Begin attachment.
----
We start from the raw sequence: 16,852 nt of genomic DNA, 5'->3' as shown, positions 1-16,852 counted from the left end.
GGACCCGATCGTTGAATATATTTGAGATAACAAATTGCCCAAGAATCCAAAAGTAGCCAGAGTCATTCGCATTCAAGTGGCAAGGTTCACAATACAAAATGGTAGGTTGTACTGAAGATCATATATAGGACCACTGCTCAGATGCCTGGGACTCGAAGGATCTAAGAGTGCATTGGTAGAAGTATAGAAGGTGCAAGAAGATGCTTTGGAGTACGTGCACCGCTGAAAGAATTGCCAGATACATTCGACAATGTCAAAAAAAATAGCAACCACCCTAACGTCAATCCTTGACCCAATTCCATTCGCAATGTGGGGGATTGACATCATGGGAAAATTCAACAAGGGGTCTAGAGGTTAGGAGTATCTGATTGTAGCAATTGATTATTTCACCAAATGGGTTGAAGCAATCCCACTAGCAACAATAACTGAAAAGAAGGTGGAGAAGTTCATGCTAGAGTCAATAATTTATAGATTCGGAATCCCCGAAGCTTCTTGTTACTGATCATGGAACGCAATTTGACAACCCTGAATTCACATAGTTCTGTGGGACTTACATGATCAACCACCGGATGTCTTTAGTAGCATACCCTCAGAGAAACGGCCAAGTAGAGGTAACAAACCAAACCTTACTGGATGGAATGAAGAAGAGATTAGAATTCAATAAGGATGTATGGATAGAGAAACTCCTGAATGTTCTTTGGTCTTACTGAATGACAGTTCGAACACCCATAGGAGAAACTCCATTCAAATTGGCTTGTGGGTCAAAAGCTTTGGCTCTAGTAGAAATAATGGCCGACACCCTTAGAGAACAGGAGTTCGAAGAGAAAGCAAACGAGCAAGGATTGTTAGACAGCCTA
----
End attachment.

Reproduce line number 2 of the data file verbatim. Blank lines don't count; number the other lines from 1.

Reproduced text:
GGACCCGATCGTTGAATATATTTGAGATAACAAATTGCCCAAGAATCCAAAAGTAGCCAGAGTCATTCGCATTCAAGTGGCAAGGTTCACAATACAAAATGGTAGGTTGTACTGAAGATCATATATAGGACCACTGCTCAGATGCCTGGGACTCGAAGGATCTAAGAGTGCATTGGTAGAAGTATAGAAGGTGCAAGAAGATGCTTTGGAGTACGTGCACCGCTGAAAGAATTGCCAGATACATTCGACAATGTCAAAAAAAATAGCAACCACCCTAACGTCAATCCTTGACCCAATTCCATTCGCAATGTGGGGGATTGACATCATGGGAAAATTCAACAAGGGGTCTAGAGGTTAGGAGTATCTGATTGTAGCAATTGATTATTTCACCAAATGGGTTGAAGCAATCCCACTAGCAACAATAACTGAAAAGAAGGTGGAGAAGTTCATGCTAGAGTCAATAATTTATAGATTCGGAATCCCCGAAGCTTCTTGTTACTGATCATGGAACGCAATTTGACAACCCTGAATTCACATAGTTCTGTGGGACTTACATGATCAACCACCGGATGTCTTTAGTAGCATACCCTCAGAGAAACGGCCAAGTAGAGGTAACAAACCAAACCTTACTGGATGGAATGAAGAAGAGATTAGAATTCAATAAGGATGTATGGATAGAGAAACTCCTGAATGTTCTTTGGTCTTACTGAATGACAGTTCGAACACCCATAGGAGAAACTCCATTCAAATTGGCTTGTGGGTCAAAAGCTTTGGCTCTAGTAGAAATAATGGCCGACACCCTTAGAGAACAGGAGTTCGAAGAGAAAGCAAACGAGCAAGGATTGTTAGACAGCCTA